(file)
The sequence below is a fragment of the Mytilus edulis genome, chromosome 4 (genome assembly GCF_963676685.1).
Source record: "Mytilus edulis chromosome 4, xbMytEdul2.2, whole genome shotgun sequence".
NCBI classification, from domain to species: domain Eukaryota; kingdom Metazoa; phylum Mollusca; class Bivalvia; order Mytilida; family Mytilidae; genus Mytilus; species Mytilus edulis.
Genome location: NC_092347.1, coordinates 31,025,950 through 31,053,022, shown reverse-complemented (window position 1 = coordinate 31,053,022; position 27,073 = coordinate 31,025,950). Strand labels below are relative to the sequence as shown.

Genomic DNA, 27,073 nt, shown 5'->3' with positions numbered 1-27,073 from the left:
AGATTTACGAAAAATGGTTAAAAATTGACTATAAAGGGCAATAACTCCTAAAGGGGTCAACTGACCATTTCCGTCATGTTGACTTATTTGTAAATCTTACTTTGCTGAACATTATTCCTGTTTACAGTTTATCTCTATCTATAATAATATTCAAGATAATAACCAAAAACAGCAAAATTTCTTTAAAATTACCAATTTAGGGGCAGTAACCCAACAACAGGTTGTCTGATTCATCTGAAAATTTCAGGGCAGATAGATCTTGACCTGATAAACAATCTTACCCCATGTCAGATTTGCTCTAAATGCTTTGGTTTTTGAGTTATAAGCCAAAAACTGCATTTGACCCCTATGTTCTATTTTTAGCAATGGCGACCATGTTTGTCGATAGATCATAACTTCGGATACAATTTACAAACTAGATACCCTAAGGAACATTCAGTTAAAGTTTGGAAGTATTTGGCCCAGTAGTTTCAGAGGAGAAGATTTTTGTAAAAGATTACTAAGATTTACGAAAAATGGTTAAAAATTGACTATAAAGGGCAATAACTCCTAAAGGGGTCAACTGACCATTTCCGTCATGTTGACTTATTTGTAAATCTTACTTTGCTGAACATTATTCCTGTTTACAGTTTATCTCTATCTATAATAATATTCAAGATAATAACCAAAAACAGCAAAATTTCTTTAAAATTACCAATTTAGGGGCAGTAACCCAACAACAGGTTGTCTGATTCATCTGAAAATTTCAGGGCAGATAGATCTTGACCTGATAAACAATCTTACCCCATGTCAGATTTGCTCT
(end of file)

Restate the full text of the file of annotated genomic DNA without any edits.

The sequence below is a fragment of the Mytilus edulis genome, chromosome 4 (genome assembly GCF_963676685.1).
Source record: "Mytilus edulis chromosome 4, xbMytEdul2.2, whole genome shotgun sequence".
NCBI classification, from domain to species: domain Eukaryota; kingdom Metazoa; phylum Mollusca; class Bivalvia; order Mytilida; family Mytilidae; genus Mytilus; species Mytilus edulis.
Genome location: NC_092347.1, coordinates 31,025,950 through 31,053,022, shown reverse-complemented (window position 1 = coordinate 31,053,022; position 27,073 = coordinate 31,025,950). Strand labels below are relative to the sequence as shown.

Genomic DNA, 27,073 nt, shown 5'->3' with positions numbered 1-27,073 from the left:
AGATTTACGAAAAATGGTTAAAAATTGACTATAAAGGGCAATAACTCCTAAAGGGGTCAACTGACCATTTCCGTCATGTTGACTTATTTGTAAATCTTACTTTGCTGAACATTATTCCTGTTTACAGTTTATCTCTATCTATAATAATATTCAAGATAATAACCAAAAACAGCAAAATTTCTTTAAAATTACCAATTTAGGGGCAGTAACCCAACAACAGGTTGTCTGATTCATCTGAAAATTTCAGGGCAGATAGATCTTGACCTGATAAACAATCTTACCCCATGTCAGATTTGCTCTAAATGCTTTGGTTTTTGAGTTATAAGCCAAAAACTGCATTTGACCCCTATGTTCTATTTTTAGCAATGGCGACCATGTTTGTCGATAGATCATAACTTCGGATACAATTTACAAACTAGATACCCTAAGGAACATTCAGTTAAAGTTTGGAAGTATTTGGCCCAGTAGTTTCAGAGGAGAAGATTTTTGTAAAAGATTACTAAGATTTACGAAAAATGGTTAAAAATTGACTATAAAGGGCAATAACTCCTAAAGGGGTCAACTGACCATTTCCGTCATGTTGACTTATTTGTAAATCTTACTTTGCTGAACATTATTCCTGTTTACAGTTTATCTCTATCTATAATAATATTCAAGATAATAACCAAAAACAGCAAAATTTCTTTAAAATTACCAATTTAGGGGCAGTAACCCAACAACAGGTTGTCTGATTCATCTGAAAATTTCAGGGCAGATAGATCTTGACCTGATAAACAATCTTACCCCATGTCAGATTTGCTCT